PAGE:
Images Of America New York City Firefighting: 1901-2001
The story of firefighting in New York City is one of danger, tradition, pride, excitement, and tragedy. It is also the story of man's triumph over destructive forces. From the gaslight days of horse-drawn steam engines to the World Trade Center tragedy of 2001, the heroic men and women who make up the city's most dynamic public service have risked and often lost their lives in order to protect and serve the people of New York City. New York City Firefighting: 1901-2001 chronicles the proudest fire department in America.
The proximity of buildings in the city streets and the construction materials made each fire especially dangerous, but determined firefighters never hesitated to battle the flames and rescue the victims. Later, facing unprecedented heights and unparalleled danger, firefighters in New York City were called upon to battle infernos in the first skyscrapers, often using the most rudimentary equipment and barely protected from the flames. In its most trying moments, the Fire Department of New York responded to the terrorist attacks on the World Trade Center in 1993 and 2001, dutifully rushing into the towers to save as many lives as possible and ultimately losing hundreds of their own.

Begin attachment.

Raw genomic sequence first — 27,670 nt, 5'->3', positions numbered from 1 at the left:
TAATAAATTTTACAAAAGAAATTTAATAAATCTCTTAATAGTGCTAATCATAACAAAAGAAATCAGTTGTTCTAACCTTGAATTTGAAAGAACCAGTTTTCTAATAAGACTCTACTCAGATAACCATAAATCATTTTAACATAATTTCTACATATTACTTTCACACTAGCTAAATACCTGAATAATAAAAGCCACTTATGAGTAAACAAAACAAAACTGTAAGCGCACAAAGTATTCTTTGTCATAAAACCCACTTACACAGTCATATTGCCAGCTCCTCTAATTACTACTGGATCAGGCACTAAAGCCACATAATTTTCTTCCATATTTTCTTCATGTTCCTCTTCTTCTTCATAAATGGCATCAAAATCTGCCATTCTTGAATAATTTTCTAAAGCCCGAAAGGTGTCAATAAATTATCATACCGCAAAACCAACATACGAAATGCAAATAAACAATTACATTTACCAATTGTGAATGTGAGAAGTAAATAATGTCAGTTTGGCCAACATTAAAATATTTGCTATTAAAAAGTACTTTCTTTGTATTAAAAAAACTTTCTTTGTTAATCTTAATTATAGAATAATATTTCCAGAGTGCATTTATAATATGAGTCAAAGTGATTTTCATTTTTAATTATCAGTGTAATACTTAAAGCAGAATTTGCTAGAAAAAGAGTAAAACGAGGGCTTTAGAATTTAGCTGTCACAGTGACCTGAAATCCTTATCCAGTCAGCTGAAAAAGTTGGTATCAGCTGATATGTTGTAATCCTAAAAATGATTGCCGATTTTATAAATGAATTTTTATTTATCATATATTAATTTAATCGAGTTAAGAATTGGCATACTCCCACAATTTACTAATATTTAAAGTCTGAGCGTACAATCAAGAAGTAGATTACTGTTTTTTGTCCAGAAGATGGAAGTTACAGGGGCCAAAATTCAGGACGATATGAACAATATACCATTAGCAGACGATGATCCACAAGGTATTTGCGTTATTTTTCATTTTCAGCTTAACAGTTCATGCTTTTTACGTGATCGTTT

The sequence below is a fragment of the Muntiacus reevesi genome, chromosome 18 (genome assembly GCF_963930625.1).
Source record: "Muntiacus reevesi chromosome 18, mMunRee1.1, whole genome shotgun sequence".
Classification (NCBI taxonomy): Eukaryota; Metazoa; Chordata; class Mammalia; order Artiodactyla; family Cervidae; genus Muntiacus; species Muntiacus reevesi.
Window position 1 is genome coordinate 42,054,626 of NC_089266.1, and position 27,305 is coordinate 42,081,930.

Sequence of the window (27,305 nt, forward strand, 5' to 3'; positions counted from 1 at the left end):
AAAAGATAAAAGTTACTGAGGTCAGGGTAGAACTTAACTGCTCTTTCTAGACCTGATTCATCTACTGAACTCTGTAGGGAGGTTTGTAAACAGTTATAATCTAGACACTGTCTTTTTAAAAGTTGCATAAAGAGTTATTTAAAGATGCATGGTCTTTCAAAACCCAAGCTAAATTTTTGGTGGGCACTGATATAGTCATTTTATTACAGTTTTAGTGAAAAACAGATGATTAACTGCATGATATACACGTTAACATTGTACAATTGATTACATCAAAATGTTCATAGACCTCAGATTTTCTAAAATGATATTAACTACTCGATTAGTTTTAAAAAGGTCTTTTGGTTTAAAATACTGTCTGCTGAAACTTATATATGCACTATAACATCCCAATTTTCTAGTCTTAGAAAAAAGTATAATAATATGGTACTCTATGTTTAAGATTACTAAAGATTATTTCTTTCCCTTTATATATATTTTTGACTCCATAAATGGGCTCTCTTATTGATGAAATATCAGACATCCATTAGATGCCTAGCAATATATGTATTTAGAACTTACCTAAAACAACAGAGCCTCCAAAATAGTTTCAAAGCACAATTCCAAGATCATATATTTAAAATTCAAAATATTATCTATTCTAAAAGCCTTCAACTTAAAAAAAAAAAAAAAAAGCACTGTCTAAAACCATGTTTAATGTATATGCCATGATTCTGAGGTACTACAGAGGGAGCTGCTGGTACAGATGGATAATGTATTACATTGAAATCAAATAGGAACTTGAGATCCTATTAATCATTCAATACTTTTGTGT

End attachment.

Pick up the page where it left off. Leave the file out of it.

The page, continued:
Author Bio: Author and photographer Steven Scher was born and raised in the Bronx. He has been photographing fires and firefighters for forty years. He served as a fire alarm dispatcher for the FDNY and was its deputy press secretary. A photographer for Mayors Ed Koch and David Dinkins and an honorary deputy chief, Scher has written numerous articles on the history of the fire department.